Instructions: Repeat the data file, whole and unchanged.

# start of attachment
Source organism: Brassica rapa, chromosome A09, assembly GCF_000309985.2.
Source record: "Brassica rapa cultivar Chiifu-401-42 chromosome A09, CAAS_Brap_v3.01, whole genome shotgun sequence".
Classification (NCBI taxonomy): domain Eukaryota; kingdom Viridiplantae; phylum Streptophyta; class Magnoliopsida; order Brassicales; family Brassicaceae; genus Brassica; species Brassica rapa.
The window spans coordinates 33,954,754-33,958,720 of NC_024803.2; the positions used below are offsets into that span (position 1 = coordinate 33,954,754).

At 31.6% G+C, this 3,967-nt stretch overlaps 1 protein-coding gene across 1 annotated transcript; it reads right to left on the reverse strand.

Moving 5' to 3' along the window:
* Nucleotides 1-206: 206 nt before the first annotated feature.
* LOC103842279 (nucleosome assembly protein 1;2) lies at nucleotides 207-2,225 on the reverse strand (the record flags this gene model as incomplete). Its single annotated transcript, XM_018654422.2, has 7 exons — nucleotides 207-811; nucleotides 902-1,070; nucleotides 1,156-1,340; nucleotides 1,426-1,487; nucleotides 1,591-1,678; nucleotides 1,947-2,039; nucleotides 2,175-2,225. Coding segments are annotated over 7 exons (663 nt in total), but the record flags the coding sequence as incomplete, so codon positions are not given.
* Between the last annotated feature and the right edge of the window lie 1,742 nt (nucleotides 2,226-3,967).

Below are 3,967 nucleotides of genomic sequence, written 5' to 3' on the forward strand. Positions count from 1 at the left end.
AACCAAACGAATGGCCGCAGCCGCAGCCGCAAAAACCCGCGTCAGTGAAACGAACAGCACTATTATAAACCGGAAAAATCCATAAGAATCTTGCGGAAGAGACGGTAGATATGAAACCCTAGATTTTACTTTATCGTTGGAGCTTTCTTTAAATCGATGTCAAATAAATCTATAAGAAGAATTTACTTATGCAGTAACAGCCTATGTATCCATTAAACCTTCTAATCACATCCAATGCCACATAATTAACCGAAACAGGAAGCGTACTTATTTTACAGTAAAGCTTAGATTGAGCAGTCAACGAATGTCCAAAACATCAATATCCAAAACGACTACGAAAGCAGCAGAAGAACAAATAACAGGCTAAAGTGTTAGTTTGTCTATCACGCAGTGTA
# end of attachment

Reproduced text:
Source organism: Brassica rapa, chromosome A09, assembly GCF_000309985.2.
Source record: "Brassica rapa cultivar Chiifu-401-42 chromosome A09, CAAS_Brap_v3.01, whole genome shotgun sequence".
Classification (NCBI taxonomy): domain Eukaryota; kingdom Viridiplantae; phylum Streptophyta; class Magnoliopsida; order Brassicales; family Brassicaceae; genus Brassica; species Brassica rapa.
The window spans coordinates 33,954,754-33,958,720 of NC_024803.2; the positions used below are offsets into that span (position 1 = coordinate 33,954,754).

At 31.6% G+C, this 3,967-nt stretch overlaps 1 protein-coding gene across 1 annotated transcript; it reads right to left on the reverse strand.

Moving 5' to 3' along the window:
* Nucleotides 1-206: 206 nt before the first annotated feature.
* LOC103842279 (nucleosome assembly protein 1;2) lies at nucleotides 207-2,225 on the reverse strand (the record flags this gene model as incomplete). Its single annotated transcript, XM_018654422.2, has 7 exons — nucleotides 207-811; nucleotides 902-1,070; nucleotides 1,156-1,340; nucleotides 1,426-1,487; nucleotides 1,591-1,678; nucleotides 1,947-2,039; nucleotides 2,175-2,225. Coding segments are annotated over 7 exons (663 nt in total), but the record flags the coding sequence as incomplete, so codon positions are not given.
* Between the last annotated feature and the right edge of the window lie 1,742 nt (nucleotides 2,226-3,967).

Below are 3,967 nucleotides of genomic sequence, written 5' to 3' on the forward strand. Positions count from 1 at the left end.
AACCAAACGAATGGCCGCAGCCGCAGCCGCAAAAACCCGCGTCAGTGAAACGAACAGCACTATTATAAACCGGAAAAATCCATAAGAATCTTGCGGAAGAGACGGTAGATATGAAACCCTAGATTTTACTTTATCGTTGGAGCTTTCTTTAAATCGATGTCAAATAAATCTATAAGAAGAATTTACTTATGCAGTAACAGCCTATGTATCCATTAAACCTTCTAATCACATCCAATGCCACATAATTAACCGAAACAGGAAGCGTACTTATTTTACAGTAAAGCTTAGATTGAGCAGTCAACGAATGTCCAAAACATCAATATCCAAAACGACTACGAAAGCAGCAGAAGAACAAATAACAGGCTAAAGTGTTAGTTTGTCTATCACGCAGTGTA